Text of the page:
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Disposable Heroes: Refused’s “The Shape of Punk to Come”
August 3rd, 2011 at 1:19pm

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There’s little more annoying on this planet than the immoral majority telling you how essential, transcendent and (huh-huh) seminal a particular extreme album is, when you know that it’s overrated as fuck. Hence, our new Wednesday morning column, “Disposable Heroes,” in which one brave soul sails against the current to inform all you clones why you can’t spell classic without “ass.” This week, Joe Gross refuses to move to the new beat on Refused’s The Shape of Punk to Come.

13 Point Program to Destroy Refused’s The Shape of Punk to Come

1. “The Nation of Ulysses were a violent separatist political party and terrorist group operating out of Washington, D.C. in the early ’90s. Though they’ve disappeared into obscurity, they’ve spawned countless milquetoast imitators who’ve tried to appropriate their looks, language, sound and presentation for the sake of career advancement.” —description of NOU on the Dischord website.

2. Now, I have no idea if whomever wrote this was thinking about Refused when he or she wrote the second sentence. But I am as I read it. Cuz damn—some shit is just too flagrant.

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3. If ripping off great bands were some sort of crime, well, Decibel would have a bunch of ambulance chaser classifieds in the back (and someone from the Dazzling Killmen be in the cooler, having bodied the guys in Dillinger Escape Plan long ago). Punk and metal—especially hardcore, especially in the past 10 or 12 years—have a strong if baffling tradition of using the phrase “TK-worship” as if it is a compliment rather than something to be snickered about or acknowledged with a polite, ashamed nod.

4. The Shape of Punk to Come might as well have had “total NOU-worship” written in block letter across the sleeve. Squirrel Bait stole less from Hüsker Dü, the Hold Steady less from Springsteen and Soul Asylum, Hatred Surge less from Napalm Death.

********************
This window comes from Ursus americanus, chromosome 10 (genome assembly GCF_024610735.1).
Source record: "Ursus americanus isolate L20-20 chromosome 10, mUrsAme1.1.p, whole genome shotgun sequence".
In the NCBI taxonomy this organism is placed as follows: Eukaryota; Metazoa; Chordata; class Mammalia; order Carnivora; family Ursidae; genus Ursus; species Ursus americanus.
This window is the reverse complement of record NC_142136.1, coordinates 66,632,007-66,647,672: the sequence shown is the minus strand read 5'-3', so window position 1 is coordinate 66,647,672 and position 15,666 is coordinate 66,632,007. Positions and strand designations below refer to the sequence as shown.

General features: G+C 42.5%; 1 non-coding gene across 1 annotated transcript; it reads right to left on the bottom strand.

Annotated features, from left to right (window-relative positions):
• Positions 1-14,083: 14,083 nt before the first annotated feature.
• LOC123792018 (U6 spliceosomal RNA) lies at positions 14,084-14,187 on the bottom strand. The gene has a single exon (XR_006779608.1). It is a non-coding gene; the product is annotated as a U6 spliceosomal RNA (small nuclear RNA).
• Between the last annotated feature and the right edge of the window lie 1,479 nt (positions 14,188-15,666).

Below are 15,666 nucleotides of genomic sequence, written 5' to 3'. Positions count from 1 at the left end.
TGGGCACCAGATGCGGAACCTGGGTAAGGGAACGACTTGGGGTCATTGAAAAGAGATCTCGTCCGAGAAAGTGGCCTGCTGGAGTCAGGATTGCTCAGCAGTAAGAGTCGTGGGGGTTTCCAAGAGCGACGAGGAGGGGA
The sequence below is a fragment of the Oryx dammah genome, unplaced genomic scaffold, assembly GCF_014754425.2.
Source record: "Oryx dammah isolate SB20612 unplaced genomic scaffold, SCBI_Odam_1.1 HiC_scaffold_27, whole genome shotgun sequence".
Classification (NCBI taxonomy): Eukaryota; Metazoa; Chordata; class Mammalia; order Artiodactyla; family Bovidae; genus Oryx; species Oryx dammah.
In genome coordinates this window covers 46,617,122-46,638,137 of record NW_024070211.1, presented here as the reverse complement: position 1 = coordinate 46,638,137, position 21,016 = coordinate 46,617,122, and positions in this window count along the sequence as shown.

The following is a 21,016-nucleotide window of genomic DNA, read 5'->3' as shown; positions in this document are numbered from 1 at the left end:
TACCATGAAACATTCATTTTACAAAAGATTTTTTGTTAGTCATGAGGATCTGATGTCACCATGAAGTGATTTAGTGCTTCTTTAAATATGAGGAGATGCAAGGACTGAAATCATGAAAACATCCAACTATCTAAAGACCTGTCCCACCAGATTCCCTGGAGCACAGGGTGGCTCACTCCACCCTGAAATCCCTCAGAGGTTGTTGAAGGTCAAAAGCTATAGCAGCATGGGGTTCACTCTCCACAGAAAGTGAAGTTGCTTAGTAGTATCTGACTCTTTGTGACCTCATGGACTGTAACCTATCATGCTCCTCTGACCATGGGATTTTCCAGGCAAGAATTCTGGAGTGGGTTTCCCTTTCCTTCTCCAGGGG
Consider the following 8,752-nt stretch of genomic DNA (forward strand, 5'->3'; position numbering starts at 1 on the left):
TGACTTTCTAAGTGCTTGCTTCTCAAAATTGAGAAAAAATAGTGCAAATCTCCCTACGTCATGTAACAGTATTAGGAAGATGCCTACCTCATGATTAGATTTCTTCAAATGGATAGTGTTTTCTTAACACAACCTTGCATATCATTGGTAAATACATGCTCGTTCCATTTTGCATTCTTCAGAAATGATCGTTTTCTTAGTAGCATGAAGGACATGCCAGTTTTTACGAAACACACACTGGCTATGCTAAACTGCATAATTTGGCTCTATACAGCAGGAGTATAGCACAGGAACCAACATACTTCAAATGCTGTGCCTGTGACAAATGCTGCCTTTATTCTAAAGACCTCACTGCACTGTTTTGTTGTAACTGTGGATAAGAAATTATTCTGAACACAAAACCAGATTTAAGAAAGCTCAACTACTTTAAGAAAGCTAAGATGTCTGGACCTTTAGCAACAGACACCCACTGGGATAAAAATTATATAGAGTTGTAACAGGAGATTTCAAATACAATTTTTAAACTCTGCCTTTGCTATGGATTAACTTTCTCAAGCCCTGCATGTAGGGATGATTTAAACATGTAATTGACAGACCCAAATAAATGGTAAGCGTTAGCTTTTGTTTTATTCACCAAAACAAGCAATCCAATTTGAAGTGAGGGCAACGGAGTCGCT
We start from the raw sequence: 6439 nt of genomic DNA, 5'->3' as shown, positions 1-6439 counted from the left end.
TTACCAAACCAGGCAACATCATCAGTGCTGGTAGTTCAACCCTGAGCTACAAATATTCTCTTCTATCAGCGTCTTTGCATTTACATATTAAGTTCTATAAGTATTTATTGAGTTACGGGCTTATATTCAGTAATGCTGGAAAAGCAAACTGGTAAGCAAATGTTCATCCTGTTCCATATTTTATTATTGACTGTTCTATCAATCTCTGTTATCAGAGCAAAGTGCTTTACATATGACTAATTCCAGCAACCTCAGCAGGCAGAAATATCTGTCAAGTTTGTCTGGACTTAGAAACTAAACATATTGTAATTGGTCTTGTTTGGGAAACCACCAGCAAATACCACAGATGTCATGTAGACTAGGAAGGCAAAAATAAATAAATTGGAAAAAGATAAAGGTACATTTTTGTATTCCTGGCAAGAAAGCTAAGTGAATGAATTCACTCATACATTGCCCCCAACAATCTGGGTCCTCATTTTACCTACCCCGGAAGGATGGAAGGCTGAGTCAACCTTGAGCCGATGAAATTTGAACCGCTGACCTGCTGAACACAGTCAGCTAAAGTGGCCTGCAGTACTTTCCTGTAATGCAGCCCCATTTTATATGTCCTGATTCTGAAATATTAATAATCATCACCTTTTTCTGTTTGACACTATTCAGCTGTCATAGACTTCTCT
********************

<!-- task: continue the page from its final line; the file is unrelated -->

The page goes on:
5. Refused went through all sorts of stages of ripping off American hardcore. Their first few albums are say tributes to, say, Youth of Today or something, a Xerox of a Xerox of Minor Threat’s steez. Later, there was a little more Born Against in there. Then someone discovered Fugazi and Nation of Ulysses.

6. What’s most annoying about The Shape of Punk to Come is the sheer level of detail they went for in copping NOU’s steeze—the quasi-revolutionary rhetoric, the long, declamatory song titles, the clean visual style lifted from Blue Note hard bop and early avant-garde jazz sleeves.

7. It was eye-rolling enough when NOU did it to Ornette Coleman and the Nation of Islam and Motown, when they called songs “The Sound of Young America” and “The Sound of Jazz to Come,” whether you think there was a smirk there or not. But seeing Refused just lift it whole-hog—from the album title to song titles like “Liberation Frequency” and the manifesto-yammering “Refused Party Program”—was both cringe- and rage-inducing. Perhaps this is what happens in a land without shame.

8. Then there’s the music.

9. Oddly, the strongest stuff, in terms of putting pieces together in a way that couldn’t be found in the Dischord catalog, might be the electronic frippery that wanders in and out of these screamers. And there’s nothing all that godawful about Dennis Lyxzén’s singing. He’s doing screamo yellin’. Whatever. (Though the MacKaye-bellow on the title track is great for a good giggle.)

10. Everything else, literally all of it, can be found elsewhere better (the bits that sound kinda like nth-wave heavy emo; consult the Old Glory or Ebullition labels from the first Clinton administration) or worse (all the drill-press nü-metal crap). The epic post-rock-y stuff is straight out of Slint and Rodan and Rachel’s. This wasn’t the shape of punk to come. It was the shape of punk right then (or six years earlier).

11. The bits that allegedly sounded like Fugazi didn’t. They sounded like a dozen other acts that sounded a lot like Jawbox. Why? Because it’s actually incredibly hard to sound like Fugazi unless you happen to have a world-beating rhythm section that can float around the beat when the spirit moves them.

12. What’s especially unfortunate about all of this is the extent to which Lyxzén did all of this A SECOND TIME with the (International) Noise Conspiracy, which might as well have been a Make-Up tribute act. Once is bad enough, a second time is just fucking rude.

13. Refused are fucking dead, but they were born that way.


Decibel Magazine